Results: Of the five thousand five hundred and forty-four (5,544) research articles, a total of thirteen (13) articles related to acupuncture and ARMD. 

Discussion: Based on an extensive literature search about the efficacy of Acupuncture on Macular degeneration, particularly of older texts, there is sufficient evidence to warrant a full study comparing current acupuncture methods on age-related macular degeneration. Much of the literature denotes acupuncture as being effective for macular degeneration, although most of the literature is older than five years. Literature that is within the five-year period commonly consists of acupuncture and its effects on ophthalmologic diseases. 

Key Words:

macular degeneration, acupuncture, aged-related macular degeneration, ARMD

Student Researcher

Brandon Fuller, DAOM, AP

Case Report: Electro-Acupuncture and Taxane Induced Peripheral Neuropathy (DAOM, Guthery)


Taxane induced peripheral neuropathy (TIPN) is a significant cause of disability in patients who receive this class of chemotherapy drugs for cancer. The treatment of TIPN is less than optimal and frequently involves narcotics and other long-term medications. Individuals with pre-existing peripheral neuropathy can be vulnerable to worsening and disabling symptoms. This is a case study of a 59-year-old female who received a series of weekly acupuncture treatments for the treatment of TIPN.  The patient had already received one course of chemotherapy prior to starting acupuncture treatments and presented with significant neuropathic pain in her hands and feet.  The acupuncture treatment included micro-current electro-acupuncture method using a transcutaneous electrical stimulator (TENS) unit in each treatment was the Pantheon 8 channel intermittent mode  100 micro amps at 5 hertz (hz) once a week (LI 11 to SJ 5 bil, GB 34 to GB 40 bil and across bai xie and ba feng).   She experienced complete resolution of her neuropathic pain from the acupuncture treatments and was able to complete all six courses of chemotherapy. Electro-acupuncture facilitated this patient in completing her chemotherapy regimen.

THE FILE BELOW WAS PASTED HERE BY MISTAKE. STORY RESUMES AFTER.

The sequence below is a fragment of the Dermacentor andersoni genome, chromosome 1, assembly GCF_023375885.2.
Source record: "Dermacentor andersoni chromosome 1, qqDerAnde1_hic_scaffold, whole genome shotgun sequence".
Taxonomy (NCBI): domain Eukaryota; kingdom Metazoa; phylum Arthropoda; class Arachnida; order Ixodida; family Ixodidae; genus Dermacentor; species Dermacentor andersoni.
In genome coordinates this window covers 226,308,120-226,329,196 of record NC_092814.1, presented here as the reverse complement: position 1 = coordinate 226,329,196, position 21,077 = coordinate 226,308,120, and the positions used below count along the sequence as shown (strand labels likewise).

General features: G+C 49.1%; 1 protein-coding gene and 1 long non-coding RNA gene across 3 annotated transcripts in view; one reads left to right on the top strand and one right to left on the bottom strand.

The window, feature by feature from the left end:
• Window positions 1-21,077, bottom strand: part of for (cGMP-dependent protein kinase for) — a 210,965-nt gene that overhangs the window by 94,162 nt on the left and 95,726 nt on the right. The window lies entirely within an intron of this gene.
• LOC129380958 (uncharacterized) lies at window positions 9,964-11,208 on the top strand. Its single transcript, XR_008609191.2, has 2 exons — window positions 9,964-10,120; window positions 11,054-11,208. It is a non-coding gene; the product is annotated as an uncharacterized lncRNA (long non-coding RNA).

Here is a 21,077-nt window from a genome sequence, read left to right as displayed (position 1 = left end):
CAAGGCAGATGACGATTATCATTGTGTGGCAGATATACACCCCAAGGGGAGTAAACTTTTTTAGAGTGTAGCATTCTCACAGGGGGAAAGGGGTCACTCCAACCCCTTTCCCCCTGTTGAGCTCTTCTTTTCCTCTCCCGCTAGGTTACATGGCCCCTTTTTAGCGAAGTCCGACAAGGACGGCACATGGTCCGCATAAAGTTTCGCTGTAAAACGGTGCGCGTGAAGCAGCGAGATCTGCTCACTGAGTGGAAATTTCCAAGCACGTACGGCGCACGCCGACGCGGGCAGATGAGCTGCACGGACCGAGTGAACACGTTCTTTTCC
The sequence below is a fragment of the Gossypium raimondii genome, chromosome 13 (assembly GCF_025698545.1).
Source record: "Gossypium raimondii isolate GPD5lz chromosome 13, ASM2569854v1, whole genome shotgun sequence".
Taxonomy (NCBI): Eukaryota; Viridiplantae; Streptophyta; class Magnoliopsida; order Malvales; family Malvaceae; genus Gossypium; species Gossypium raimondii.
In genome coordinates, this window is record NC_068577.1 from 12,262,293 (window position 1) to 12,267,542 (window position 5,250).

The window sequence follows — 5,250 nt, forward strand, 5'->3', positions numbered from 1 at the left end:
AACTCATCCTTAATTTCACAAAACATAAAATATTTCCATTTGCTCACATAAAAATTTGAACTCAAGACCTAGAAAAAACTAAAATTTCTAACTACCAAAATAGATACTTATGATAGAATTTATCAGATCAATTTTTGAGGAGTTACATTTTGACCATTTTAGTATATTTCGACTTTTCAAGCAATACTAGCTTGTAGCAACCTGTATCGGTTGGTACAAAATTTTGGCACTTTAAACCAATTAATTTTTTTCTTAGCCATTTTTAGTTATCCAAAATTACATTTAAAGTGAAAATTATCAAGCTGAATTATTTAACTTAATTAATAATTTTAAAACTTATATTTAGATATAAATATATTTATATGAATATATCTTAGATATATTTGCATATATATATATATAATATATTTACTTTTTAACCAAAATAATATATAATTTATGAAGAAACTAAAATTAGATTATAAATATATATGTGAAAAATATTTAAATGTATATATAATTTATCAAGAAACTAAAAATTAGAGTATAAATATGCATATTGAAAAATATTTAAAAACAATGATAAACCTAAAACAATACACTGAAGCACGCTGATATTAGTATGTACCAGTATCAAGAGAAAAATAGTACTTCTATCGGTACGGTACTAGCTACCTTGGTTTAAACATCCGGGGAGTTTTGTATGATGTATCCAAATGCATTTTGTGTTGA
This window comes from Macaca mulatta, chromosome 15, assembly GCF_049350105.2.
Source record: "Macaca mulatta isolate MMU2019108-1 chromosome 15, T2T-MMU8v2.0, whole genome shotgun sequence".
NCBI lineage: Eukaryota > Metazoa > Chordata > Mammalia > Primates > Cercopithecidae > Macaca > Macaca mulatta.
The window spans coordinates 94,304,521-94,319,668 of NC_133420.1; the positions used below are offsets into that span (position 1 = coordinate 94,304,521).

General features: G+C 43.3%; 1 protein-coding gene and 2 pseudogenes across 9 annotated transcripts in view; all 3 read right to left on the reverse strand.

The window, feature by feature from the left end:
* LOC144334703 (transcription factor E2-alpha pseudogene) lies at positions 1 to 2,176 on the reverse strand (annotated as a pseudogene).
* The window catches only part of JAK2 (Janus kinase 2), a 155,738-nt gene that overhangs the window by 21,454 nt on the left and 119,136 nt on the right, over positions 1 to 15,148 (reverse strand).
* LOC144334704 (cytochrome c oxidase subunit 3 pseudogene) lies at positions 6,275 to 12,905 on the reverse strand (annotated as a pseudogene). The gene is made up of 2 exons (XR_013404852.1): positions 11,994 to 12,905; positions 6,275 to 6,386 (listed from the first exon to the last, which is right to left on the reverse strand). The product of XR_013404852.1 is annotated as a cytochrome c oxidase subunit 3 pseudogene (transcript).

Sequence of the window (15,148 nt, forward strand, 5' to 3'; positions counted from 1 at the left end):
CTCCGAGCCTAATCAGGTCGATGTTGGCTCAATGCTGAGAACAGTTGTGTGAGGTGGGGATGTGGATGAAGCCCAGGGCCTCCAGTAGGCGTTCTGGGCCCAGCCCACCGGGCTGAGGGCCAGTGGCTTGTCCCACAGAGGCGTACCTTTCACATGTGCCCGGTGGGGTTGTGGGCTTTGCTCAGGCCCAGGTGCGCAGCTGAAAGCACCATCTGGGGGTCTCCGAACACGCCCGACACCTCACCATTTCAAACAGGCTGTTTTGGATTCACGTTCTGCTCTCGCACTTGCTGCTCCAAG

Key Words:

neuropathic pain, Taxane, Taxane induced peripheral neuropathy, electro-acupuncture, case report

Student Researcher:

Donna Guthery, DAOM, LAc

The Moonlit Bridge: An Overview of Systematic Reviews and Randomized Controlled Trials about Acupuncture during Pregnancy and Birth with an Epistemological Examination through the Lens of Critical Theory and Postmodern Postcolonial Feminism (DAOM, Gregg-Flax)


Background: Perinatal acupuncture has a long and venerable history in Chinese

Medicine but is relatively understudied by Western medical research.

Objectives: The purposes of this study are to assess evidence from systematic

reviews and randomized controlled trials about the use of acupuncture therapies

during pregnancy and childbirth and examine the epistemological implications of

Positivist research methodologies being used to assess the complex Whole Systems

medicine of acupuncture. Critical Theory, Feminism, and Postmodern Postcolonial

Feminist traditions will support the examination of evidence-based medicine

research methods.

Data sources: The overview systematically searched PubMed, Cochrane Library

and Cumulative Index to Nursing and Allied Health Literature (CINAHL). The time

period in this search was July 1, 2008 to May 26, 2017.

Study Eligibility Criteria, participants, Interventions: Criteria for inclusion

encompassed English language articles of systematic reviews on acupuncture,

acupressure, electrical stimulation on acupuncture needles, or moxabustion during

pregnancy and childbirth, including reviews of many interventions for a particular